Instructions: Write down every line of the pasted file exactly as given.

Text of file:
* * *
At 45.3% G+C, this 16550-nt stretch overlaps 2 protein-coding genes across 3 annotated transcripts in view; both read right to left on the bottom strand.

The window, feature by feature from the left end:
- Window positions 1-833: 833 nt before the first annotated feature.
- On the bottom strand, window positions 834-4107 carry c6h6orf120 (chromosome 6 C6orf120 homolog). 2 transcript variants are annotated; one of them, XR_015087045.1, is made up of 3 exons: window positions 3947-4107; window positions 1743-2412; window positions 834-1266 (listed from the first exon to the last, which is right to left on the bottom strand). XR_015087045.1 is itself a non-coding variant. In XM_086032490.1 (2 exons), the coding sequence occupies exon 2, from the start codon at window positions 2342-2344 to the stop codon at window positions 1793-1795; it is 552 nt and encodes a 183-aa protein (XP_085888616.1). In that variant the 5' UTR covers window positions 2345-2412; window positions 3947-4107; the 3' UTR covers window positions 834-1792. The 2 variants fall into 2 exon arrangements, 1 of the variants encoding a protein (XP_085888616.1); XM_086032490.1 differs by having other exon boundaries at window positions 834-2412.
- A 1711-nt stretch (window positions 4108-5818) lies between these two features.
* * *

At 45.3% G+C, this 16550-nt stretch overlaps 2 protein-coding genes across 3 annotated transcripts in view; both read right to left on the bottom strand.

The window, feature by feature from the left end:
- Window positions 1-833: 833 nt before the first annotated feature.
- On the bottom strand, window positions 834-4107 carry c6h6orf120 (chromosome 6 C6orf120 homolog). 2 transcript variants are annotated; one of them, XR_015087045.1, is made up of 3 exons: window positions 3947-4107; window positions 1743-2412; window positions 834-1266 (listed from the first exon to the last, which is right to left on the bottom strand). XR_015087045.1 is itself a non-coding variant. In XM_086032490.1 (2 exons), the coding sequence occupies exon 2, from the start codon at window positions 2342-2344 to the stop codon at window positions 1793-1795; it is 552 nt and encodes a 183-aa protein (XP_085888616.1). In that variant the 5' UTR covers window positions 2345-2412; window positions 3947-4107; the 3' UTR covers window positions 834-1792. The 2 variants fall into 2 exon arrangements, 1 of the variants encoding a protein (XP_085888616.1); XM_086032490.1 differs by having other exon boundaries at window positions 834-2412.
- A 1711-nt stretch (window positions 4108-5818) lies between these two features.